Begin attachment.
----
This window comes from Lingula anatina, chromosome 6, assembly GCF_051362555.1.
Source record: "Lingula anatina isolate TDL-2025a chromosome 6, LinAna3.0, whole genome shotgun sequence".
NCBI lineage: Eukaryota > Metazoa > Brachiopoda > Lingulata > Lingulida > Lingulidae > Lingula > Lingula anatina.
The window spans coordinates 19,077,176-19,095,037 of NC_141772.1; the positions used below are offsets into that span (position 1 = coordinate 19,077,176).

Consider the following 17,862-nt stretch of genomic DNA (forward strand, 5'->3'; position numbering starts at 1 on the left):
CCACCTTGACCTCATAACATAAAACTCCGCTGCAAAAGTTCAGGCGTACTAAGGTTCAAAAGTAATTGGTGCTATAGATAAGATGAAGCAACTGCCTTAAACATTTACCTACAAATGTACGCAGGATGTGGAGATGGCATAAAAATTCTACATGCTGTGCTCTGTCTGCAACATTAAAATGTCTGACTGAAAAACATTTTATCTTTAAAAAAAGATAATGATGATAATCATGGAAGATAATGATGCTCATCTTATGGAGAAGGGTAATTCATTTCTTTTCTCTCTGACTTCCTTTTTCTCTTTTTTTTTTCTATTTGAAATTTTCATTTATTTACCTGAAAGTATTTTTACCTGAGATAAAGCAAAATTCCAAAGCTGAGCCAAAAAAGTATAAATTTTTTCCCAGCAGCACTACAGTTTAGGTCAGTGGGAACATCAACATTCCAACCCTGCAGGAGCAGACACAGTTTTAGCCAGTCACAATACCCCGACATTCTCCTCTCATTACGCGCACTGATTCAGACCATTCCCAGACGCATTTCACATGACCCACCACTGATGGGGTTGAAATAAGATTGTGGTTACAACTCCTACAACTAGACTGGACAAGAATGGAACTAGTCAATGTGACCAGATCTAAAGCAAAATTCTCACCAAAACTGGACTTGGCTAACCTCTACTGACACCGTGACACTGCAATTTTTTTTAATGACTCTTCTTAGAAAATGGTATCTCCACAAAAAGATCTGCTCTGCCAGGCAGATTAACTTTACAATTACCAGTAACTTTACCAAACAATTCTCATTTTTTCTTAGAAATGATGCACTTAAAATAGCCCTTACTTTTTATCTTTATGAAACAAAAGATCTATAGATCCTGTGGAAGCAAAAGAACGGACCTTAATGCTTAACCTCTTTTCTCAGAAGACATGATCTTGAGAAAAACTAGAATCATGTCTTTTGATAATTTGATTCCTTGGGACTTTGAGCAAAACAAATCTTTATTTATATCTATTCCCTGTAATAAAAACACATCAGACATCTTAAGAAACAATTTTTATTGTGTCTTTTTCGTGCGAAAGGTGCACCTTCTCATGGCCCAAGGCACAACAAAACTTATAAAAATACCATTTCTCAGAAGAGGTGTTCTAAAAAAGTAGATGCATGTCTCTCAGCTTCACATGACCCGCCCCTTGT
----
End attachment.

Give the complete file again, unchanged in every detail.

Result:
This window comes from Lingula anatina, chromosome 6, assembly GCF_051362555.1.
Source record: "Lingula anatina isolate TDL-2025a chromosome 6, LinAna3.0, whole genome shotgun sequence".
NCBI lineage: Eukaryota > Metazoa > Brachiopoda > Lingulata > Lingulida > Lingulidae > Lingula > Lingula anatina.
The window spans coordinates 19,077,176-19,095,037 of NC_141772.1; the positions used below are offsets into that span (position 1 = coordinate 19,077,176).

Consider the following 17,862-nt stretch of genomic DNA (forward strand, 5'->3'; position numbering starts at 1 on the left):
CCACCTTGACCTCATAACATAAAACTCCGCTGCAAAAGTTCAGGCGTACTAAGGTTCAAAAGTAATTGGTGCTATAGATAAGATGAAGCAACTGCCTTAAACATTTACCTACAAATGTACGCAGGATGTGGAGATGGCATAAAAATTCTACATGCTGTGCTCTGTCTGCAACATTAAAATGTCTGACTGAAAAACATTTTATCTTTAAAAAAAGATAATGATGATAATCATGGAAGATAATGATGCTCATCTTATGGAGAAGGGTAATTCATTTCTTTTCTCTCTGACTTCCTTTTTCTCTTTTTTTTTTCTATTTGAAATTTTCATTTATTTACCTGAAAGTATTTTTACCTGAGATAAAGCAAAATTCCAAAGCTGAGCCAAAAAAGTATAAATTTTTTCCCAGCAGCACTACAGTTTAGGTCAGTGGGAACATCAACATTCCAACCCTGCAGGAGCAGACACAGTTTTAGCCAGTCACAATACCCCGACATTCTCCTCTCATTACGCGCACTGATTCAGACCATTCCCAGACGCATTTCACATGACCCACCACTGATGGGGTTGAAATAAGATTGTGGTTACAACTCCTACAACTAGACTGGACAAGAATGGAACTAGTCAATGTGACCAGATCTAAAGCAAAATTCTCACCAAAACTGGACTTGGCTAACCTCTACTGACACCGTGACACTGCAATTTTTTTTAATGACTCTTCTTAGAAAATGGTATCTCCACAAAAAGATCTGCTCTGCCAGGCAGATTAACTTTACAATTACCAGTAACTTTACCAAACAATTCTCATTTTTTCTTAGAAATGATGCACTTAAAATAGCCCTTACTTTTTATCTTTATGAAACAAAAGATCTATAGATCCTGTGGAAGCAAAAGAACGGACCTTAATGCTTAACCTCTTTTCTCAGAAGACATGATCTTGAGAAAAACTAGAATCATGTCTTTTGATAATTTGATTCCTTGGGACTTTGAGCAAAACAAATCTTTATTTATATCTATTCCCTGTAATAAAAACACATCAGACATCTTAAGAAACAATTTTTATTGTGTCTTTTTCGTGCGAAAGGTGCACCTTCTCATGGCCCAAGGCACAACAAAACTTATAAAAATACCATTTCTCAGAAGAGGTGTTCTAAAAAAGTAGATGCATGTCTCTCAGCTTCACATGACCCGCCCCTTGT